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Marcus Weisgerber

Global Business Editor Marcus Weisgerber is the global business editor for Defense One, where he writes about the intersection of business and national security. He has been covering defense and national security issues for more than a decade, previously as Pentagon correspondent for Defense News and chief editor of Inside the Air Force. He has reported from Afghanistan, the Middle East, Europe, and Asia, and often travels with the defense secretary and other senior military officials.
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Military Revises Count, Says 500 Americans Likely Killed in Iraq By ‘Iranian Activities’

September 11, 2015 The U.S. military has revised its accounting of the number of American troop deaths during the Iraq War it blames on Iran, complicating what had become a talking point for critics of President Barack Obama’s nuclear deal with the regime in Tehran. U.S. officials revealed on Tuesday that 196 American...

Do Qatar, UAE Airlines Threaten US National Security?

September 9, 2015 The big three U.S. airlines — American, Delta and United — have long claimed that massive subsidies from the UAE and Qatari governments unfairly prop up Emirates, Etihad Airways, and Qatar Airways. Now they’re saying it’s bad for U.S. national security as well. They make their claim in a new...

How Many US Troops Were Killed By Iranian IEDs in Iraq?

September 8, 2015 Explosively formed penetrators — a particularly deadly form of roadside bomb — killed 196 American soldiers in Iraq over a five-and-a-half-year period, according to recently declassified Pentagon documents. That’s about half as many deaths as lawmakers have attributed to the bombs, which U.S. officials say were largely supplied by Iran’s...

UK to Decide Whether To Allow Women in Combat Jobs Next Year

September 4, 2015 Great Britain, America’s closest ally, could recommend allowing women to serve in certain infantry and armor combat roles as soon as early 2016, a top U.K. official said. The decision will in any case be made next year, Penny Mordaunt, the British minister of state for the armed forces, said...

Ukraine Aims To Rebuild Navy

September 2, 2015 The much-diminished Ukrainian Navy wants new warships, but getting them will be difficult. Ukraine lost about two-thirds of its fleet when Russia annexed Crimea in early 2014; the Black Sea peninsula was home to most of Kiev’s warships and its naval headquarters at Sevastopol. The Ukrainian Navy now has about...

Now NATO’s Prepping for Hybrid War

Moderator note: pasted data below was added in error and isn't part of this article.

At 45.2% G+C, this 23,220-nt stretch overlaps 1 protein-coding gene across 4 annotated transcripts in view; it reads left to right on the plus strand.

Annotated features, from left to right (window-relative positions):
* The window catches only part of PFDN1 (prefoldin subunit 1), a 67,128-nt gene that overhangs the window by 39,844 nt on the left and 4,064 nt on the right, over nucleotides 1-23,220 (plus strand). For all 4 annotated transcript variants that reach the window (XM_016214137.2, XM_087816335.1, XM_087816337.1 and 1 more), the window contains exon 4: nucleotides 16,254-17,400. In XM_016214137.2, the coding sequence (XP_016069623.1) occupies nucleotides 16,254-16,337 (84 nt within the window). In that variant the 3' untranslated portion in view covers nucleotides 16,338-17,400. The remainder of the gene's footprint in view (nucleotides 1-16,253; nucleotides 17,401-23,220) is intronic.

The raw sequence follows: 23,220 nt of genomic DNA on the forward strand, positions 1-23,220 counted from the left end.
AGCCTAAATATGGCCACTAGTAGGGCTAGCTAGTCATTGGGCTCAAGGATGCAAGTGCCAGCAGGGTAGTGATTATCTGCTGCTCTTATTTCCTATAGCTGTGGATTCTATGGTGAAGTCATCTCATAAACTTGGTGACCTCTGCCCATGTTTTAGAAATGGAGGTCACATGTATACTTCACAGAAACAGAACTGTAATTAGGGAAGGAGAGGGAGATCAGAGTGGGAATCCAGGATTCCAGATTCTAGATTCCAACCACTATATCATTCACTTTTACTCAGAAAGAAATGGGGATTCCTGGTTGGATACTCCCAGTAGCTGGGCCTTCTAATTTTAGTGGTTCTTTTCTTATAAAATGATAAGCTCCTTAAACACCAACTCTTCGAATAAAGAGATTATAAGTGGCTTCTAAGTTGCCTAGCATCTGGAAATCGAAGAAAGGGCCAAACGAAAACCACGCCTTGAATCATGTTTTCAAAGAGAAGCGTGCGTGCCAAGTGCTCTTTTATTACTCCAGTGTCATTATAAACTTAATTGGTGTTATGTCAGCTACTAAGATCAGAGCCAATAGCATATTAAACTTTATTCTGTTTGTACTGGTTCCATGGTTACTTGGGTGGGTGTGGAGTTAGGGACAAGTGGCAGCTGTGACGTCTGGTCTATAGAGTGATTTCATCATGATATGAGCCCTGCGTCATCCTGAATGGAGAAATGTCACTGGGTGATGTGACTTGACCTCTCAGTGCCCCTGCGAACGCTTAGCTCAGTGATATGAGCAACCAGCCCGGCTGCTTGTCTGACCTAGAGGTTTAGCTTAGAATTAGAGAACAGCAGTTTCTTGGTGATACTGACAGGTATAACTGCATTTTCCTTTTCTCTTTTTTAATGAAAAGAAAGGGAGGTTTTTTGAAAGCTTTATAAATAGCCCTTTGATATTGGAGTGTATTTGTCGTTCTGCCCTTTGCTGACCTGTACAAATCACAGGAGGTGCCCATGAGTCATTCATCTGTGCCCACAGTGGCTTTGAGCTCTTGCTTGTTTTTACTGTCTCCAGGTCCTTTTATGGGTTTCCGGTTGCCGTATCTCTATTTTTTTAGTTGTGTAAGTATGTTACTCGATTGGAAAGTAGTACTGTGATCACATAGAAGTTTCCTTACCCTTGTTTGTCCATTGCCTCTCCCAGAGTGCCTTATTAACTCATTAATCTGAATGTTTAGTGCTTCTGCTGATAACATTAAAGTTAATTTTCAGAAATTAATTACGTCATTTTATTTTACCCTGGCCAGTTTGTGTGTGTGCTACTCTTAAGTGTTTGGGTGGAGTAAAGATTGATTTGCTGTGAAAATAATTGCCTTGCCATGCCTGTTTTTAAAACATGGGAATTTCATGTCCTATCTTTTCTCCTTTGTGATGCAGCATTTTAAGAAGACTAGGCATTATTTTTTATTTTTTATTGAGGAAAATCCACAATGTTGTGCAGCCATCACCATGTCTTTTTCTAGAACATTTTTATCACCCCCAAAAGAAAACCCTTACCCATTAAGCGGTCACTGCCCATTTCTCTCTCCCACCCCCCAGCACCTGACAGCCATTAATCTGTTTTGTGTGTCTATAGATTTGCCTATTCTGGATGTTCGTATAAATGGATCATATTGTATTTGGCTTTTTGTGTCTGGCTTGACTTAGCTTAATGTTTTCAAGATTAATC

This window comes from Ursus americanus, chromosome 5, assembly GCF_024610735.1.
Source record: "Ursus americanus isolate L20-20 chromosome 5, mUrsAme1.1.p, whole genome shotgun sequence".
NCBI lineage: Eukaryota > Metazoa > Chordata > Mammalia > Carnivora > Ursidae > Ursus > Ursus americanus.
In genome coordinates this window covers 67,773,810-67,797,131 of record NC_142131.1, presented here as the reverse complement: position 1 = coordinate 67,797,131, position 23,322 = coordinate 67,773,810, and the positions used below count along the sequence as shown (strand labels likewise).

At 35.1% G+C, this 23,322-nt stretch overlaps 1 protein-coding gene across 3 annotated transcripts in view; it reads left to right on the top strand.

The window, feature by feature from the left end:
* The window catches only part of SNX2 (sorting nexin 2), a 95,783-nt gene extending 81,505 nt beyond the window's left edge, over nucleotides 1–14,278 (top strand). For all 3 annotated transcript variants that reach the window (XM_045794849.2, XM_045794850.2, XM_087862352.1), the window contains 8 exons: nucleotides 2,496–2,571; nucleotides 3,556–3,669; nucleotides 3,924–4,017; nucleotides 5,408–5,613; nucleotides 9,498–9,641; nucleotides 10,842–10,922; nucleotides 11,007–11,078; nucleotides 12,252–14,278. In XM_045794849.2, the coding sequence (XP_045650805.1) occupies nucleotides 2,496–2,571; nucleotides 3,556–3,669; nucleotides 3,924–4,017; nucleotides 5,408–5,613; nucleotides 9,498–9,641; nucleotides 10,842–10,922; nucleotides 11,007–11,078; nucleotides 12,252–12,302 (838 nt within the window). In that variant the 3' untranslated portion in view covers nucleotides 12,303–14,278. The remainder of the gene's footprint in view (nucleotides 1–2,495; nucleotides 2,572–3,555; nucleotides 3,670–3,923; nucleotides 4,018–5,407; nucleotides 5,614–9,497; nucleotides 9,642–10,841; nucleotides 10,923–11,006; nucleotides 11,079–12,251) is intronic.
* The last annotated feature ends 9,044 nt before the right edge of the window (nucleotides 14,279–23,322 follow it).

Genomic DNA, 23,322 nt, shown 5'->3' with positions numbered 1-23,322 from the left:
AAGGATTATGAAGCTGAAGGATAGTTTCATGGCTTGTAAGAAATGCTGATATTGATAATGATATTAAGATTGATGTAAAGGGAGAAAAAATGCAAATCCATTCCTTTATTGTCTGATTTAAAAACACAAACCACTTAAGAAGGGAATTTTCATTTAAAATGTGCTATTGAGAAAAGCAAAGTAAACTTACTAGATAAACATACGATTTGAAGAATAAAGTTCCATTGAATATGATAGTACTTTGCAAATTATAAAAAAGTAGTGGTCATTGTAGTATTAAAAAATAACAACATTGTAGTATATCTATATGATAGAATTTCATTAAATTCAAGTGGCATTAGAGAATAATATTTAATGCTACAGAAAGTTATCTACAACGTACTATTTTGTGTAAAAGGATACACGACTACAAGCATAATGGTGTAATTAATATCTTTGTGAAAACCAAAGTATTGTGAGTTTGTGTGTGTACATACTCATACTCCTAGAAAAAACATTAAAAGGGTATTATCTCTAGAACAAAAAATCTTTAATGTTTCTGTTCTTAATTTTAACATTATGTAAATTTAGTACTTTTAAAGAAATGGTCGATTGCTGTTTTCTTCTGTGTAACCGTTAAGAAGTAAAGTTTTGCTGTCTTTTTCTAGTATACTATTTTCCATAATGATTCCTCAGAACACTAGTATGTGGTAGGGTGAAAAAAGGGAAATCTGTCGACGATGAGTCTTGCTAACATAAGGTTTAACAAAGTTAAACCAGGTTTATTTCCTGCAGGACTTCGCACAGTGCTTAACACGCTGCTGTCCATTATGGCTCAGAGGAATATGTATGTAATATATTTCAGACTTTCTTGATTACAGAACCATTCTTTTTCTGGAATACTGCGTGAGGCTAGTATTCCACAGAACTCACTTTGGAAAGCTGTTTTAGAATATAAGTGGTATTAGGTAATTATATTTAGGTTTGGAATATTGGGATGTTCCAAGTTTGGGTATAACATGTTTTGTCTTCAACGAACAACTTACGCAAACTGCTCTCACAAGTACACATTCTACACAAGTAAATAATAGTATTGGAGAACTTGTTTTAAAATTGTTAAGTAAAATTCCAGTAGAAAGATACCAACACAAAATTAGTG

August 27, 2015 NATO is preparing to hold its most complex military drills in decades — perhaps since the Cold War — as it readies allied troops for a range of hybrid combat scenarios that they might face in coming years. Tens of thousands of troops, hundreds of aircraft, ships and submarines are...

Oshkosh Wins Massive Army Contract to Replace Humvee

August 26, 2015 Oshkosh won the Pentagon’s $30 billion sweepstakes to replace the U.S. Army’s Humvee with up to 55,000 new Joint Light Tactical Vehicles, or JLTVs, over the next 25 years, service officials said. The Army awarded a $6.7 billion contract Tuesday to Oshkosh for an initial batch of 17,000 vehicles for...

Oshkosh Wins $30 Billion Army Contract Battle to Replace Humvee

August 25, 2015 Oshkosh won the Pentagon’s $30 billion sweepstakes to replace the U.S. Army’s Humvee with up to 55,000 new Joint Light Tactical Vehicles, or JLTVs, over the next 25 years, service officials said. The Army awarded a $6.7 billion contract Tuesday to Oshkosh for an initial batch of 17,000 vehicles for...

Can One Single Service Control All Military Drones?

August 25, 2015 A decade ago, as the U.S. military scrambled to gear up for unexpectedly lengthy wars, the Air Force declared that it should oversee all Pentagon drones that flew higher than 3,500 feet. Its argument was simple: these new weapons were being developed and purchased in tremendous quantity and significant diversity....

Should One US Service Rule the Military’s Drones?

August 24, 2015 A decade ago, as the U.S. military scrambled to gear up for unexpectedly lengthy wars, the Air Force declared that it should oversee all Pentagon drones that flew higher than 3,500 feet. Its argument was simple: these new weapons were being developed and purchased in tremendous quantity and significant diversity....